The publisher of the Collin County Observer column, Bill Baumbach, suffered what appears to be a mild stroke Sunday evening. He is stable and undergoing testing in a Plano hospital.
With a “normal” patient, the report might also say that he is “resting comfortably,” however, being Bill, that just doesn’t seem to apply.
He was dressed and roaming the hospital early Monday morning, and is actively thinking about several articles he plans to write for the Observer. To that end he spent time this afternoon reviewing the video of Monday’s Collin County Commissioner’s Court meeting and discussing research that needs to be done for upcoming articles. He is in good spirits, and as feisty as usual with family, friends and hospital staff.
That being said, he sometimes has trouble finding the right words and connecting them in the right order, particularly when typing. We are confident that this will be a temporary condition, so for the time being, a team of volunteer copy editors and researchers/reporters will be helping Bill keep the Observer current.
We may not be able to post as often as usual, but we will maintain a watchful eye on local government and keep you informed as we head into the final weeks before the November General Election.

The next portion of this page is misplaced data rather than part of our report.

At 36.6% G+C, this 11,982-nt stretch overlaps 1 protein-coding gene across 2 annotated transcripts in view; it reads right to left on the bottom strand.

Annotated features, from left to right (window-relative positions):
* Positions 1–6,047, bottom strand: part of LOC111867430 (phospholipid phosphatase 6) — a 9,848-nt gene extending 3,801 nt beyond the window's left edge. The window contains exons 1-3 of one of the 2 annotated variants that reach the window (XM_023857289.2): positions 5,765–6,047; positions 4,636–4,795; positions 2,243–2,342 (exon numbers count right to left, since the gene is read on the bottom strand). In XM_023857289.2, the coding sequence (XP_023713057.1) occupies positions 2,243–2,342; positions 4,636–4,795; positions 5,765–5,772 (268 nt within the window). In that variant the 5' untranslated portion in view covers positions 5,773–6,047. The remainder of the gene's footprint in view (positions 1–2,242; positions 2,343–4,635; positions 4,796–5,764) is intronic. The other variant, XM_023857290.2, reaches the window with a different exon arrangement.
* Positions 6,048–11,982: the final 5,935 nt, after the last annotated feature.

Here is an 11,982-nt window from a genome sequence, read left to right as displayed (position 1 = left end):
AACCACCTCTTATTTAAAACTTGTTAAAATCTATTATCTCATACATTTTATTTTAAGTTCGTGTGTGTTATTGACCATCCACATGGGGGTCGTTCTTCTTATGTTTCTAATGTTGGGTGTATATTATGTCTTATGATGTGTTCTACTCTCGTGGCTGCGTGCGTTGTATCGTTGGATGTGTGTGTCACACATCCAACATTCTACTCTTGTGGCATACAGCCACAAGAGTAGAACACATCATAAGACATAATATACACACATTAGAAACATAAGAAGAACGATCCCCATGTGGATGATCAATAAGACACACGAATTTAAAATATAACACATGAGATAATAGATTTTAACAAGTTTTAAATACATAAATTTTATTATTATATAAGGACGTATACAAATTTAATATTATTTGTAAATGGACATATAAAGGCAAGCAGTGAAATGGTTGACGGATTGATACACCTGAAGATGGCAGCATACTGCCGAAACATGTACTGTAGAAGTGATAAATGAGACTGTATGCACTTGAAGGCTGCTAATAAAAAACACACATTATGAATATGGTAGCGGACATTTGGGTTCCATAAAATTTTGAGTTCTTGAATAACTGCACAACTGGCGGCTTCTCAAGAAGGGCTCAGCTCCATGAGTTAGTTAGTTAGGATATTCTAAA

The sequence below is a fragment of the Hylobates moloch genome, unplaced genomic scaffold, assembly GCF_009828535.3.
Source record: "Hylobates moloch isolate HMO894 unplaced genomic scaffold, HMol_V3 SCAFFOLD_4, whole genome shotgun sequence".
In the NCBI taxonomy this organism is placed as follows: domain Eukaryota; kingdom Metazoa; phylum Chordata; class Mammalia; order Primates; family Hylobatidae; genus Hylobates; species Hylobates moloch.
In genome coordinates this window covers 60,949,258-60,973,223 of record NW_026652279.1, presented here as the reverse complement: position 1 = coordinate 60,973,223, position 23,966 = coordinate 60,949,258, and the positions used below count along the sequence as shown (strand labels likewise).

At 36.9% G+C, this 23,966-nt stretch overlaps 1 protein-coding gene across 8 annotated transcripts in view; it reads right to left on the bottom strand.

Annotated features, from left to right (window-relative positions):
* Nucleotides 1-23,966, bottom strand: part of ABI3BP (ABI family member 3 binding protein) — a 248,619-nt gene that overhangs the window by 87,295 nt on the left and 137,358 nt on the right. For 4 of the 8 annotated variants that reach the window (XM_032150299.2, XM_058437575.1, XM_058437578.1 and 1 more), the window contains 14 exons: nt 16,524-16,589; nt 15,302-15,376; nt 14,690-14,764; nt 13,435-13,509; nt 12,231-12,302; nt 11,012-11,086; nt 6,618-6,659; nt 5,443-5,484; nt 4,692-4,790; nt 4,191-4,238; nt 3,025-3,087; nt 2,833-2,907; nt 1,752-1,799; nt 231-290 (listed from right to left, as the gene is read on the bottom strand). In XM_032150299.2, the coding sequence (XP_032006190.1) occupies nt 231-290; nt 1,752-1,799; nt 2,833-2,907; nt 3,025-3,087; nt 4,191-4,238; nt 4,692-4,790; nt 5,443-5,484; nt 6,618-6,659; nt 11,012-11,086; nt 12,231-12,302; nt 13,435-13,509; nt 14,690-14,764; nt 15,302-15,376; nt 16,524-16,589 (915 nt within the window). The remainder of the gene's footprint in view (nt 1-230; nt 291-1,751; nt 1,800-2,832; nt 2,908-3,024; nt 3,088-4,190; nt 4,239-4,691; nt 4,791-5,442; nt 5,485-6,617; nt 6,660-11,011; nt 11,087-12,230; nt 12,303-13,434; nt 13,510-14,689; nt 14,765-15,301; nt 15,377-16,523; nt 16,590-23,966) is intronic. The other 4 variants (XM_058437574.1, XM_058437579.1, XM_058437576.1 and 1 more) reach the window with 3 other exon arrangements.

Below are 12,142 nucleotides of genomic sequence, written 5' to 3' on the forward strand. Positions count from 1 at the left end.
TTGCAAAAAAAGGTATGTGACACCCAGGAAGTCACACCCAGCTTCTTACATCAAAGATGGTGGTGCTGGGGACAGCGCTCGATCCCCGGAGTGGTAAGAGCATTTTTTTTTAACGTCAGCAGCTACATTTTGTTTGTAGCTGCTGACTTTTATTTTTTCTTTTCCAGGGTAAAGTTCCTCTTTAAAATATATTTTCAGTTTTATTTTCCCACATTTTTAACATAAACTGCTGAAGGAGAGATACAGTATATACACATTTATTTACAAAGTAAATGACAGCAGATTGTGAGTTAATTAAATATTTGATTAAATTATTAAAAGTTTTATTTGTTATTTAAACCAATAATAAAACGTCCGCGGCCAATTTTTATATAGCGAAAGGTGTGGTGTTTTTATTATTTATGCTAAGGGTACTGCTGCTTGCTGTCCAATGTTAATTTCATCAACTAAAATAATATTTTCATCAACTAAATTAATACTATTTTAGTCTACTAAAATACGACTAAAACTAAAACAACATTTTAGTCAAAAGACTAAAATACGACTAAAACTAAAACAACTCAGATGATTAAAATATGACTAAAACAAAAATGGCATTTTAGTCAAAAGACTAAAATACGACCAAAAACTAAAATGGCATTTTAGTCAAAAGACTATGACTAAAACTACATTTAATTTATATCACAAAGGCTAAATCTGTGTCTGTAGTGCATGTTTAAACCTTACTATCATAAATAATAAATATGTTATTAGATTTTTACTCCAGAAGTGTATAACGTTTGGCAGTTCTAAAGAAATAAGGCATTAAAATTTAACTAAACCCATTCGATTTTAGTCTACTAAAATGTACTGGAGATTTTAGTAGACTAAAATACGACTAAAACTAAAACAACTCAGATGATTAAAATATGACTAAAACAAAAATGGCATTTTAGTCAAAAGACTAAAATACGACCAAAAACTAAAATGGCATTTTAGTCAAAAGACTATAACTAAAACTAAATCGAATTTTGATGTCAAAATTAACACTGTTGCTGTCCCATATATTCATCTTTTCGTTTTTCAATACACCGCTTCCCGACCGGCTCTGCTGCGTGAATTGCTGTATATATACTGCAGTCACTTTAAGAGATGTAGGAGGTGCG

We are fortunate that Bill’s stroke wasn’t more serious than it seems, but he may have been in a much better situation now if he had asked for help earlier than he did.
As best we can tell, he started experiencing confusion around 11 a.m. and finally called his son around 6 p.m. Grant immediately recognized that there was something seriously wrong with his father and called local authorities who dispatched an ambulance.
Bill was lucky, but the next person who has symptoms of a stroke may not be so fortunate. We hope you will keep his experience in mind if you or someone near you is exhibiting any of these symptoms:
• Numbness or weakness of the face, arm or leg, particularly on one side of the body
• Confusion or difficulty performing simple tasks
• Speech problems, including using or understanding normal words
• Dizziness, loss of balance or coordination, difficulty walking
• Severe headache, for no apparent reason
• Vision problems
Even if you’re not sure, ask someone who can help you or call 9-1-1. And if you’re trying to help someone you think may be having a stroke, don’t take no for an answer, no matter how bull-headed they are! (yes Bill, this means you!)
Delay can mean the difference in life or death, and between a normal life or permanent disability. You can learn more about the warning signs of stroke on the American Heart Association website – http://www.AmericanHeart.org.